On Sept. 3, when the final gun sounded, the crowd cheered after the Notre Dame Falcons football team won its season opener with a decisive 44-17 victory over the University of Charleston.
Nobody was cheering louder than Notre Dame College football head coach Michael Jacobs, who knows just how far his team has come in such a short time.
Imagine again Coach Jacobs’ excitement when his team won their second game 35-29 over Virginia-Wise. The team is off to a great season.
In 1922, when students started classes at Notre Dame College there were no big stadiums in which to cheer and certainly no football team to cheer for. Notre Dame College was an all-girls school and remained so until 2001, when it became co-ed.
It wasn’t until 2008, however, when the school added a football program. Even so, the young team didn’t have a field to call home. Instead, it conducted practice at nearby high schools.
The athletic department and coaching staff saw promise in the young men who, despite less than ideal conditions, remained dedicated to their sport and invested in a field and an all-campus facility, where the team could train. Not only that, the Notre Dame College football program is the only one in Cleveland to offer athletic scholarships.
Over the past eight years, the Notre Dame Falcons have become a contender in the Mountain East Conference, beating and battling against teams that are traditional powerhouses, Jacobs said.
As the team’s former defensive line coach in 2014, defensive coordinator/assistant head coach in 2015 and now head coach, Jacobs is pleased with the growth of his team.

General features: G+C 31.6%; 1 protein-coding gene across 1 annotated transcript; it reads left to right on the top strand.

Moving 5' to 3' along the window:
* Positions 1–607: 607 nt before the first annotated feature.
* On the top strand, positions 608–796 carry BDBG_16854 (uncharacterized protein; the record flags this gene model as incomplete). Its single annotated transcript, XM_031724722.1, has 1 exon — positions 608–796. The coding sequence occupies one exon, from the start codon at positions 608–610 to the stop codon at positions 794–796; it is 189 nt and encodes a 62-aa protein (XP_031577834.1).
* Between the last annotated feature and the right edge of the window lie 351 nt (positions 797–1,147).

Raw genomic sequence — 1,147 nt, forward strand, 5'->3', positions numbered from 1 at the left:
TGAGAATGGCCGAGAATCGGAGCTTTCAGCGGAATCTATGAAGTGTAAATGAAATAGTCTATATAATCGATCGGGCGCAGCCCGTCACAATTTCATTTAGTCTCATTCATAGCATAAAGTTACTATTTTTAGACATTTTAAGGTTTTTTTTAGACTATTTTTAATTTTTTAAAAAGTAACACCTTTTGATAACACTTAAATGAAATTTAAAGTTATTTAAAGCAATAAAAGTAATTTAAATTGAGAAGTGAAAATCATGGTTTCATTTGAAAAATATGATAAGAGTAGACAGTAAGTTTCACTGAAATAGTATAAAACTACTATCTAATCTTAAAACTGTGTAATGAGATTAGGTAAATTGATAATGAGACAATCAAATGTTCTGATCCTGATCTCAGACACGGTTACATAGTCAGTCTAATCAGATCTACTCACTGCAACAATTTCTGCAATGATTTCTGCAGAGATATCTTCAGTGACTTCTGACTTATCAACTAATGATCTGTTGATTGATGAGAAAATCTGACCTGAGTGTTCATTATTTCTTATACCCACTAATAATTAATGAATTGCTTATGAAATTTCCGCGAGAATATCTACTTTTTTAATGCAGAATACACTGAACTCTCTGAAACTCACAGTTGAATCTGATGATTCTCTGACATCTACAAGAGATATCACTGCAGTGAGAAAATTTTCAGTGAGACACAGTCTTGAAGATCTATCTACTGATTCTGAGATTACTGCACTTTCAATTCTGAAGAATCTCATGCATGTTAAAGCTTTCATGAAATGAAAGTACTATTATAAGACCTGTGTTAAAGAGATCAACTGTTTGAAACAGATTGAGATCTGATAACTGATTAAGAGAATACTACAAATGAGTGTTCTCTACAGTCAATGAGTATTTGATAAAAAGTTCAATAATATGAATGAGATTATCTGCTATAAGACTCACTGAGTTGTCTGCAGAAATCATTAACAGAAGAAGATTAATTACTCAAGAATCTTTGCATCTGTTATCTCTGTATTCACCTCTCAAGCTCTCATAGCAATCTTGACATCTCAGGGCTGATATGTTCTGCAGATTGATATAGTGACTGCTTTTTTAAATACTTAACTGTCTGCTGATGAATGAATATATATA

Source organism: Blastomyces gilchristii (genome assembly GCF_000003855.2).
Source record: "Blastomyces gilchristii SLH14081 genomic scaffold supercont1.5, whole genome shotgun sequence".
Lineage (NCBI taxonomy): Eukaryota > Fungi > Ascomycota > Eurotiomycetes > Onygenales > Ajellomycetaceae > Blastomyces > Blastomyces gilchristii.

“We went 5-6 last year, and the year before, we had our best school record of 7-4 against some really tough teams,” he said. “Even the games we’re losing, we’ve been fairly competitive.”
It isn’t just state-of-the-art equipment, winning games and filling stadiums that Jacobs loves about the football program at Notre Dame College. To him, football is much more.
“Our goal is to graduate our young men, to provide them an opportunity through sport, to work on those sport-transferable skills,” he said. “We’re here to develop them as people as much as we are as players. We spend a lot of time working on things like teamwork, cooperation and problem solving.
"We work on community and all the things that are inherent to playing a college sport — and there’s no better team sport than football, where 11 people have to work as one, or else it doesn’t work. A breakdown in any one player can cause a play or a defense not to work properly. These are all things that we work on the field that we think make our kids employable later on in life.”
As student athletes, football players at Notre Dame College experience endless learning on and off the field. The school offers bachelor’s degrees in 30 disciplines, as well as a variety of master's degrees, certification programs and continuing and professional development programs for adult learners on campus and online.
To learn more about what Notre Dame College has to offer, visit notredamecollege.edu.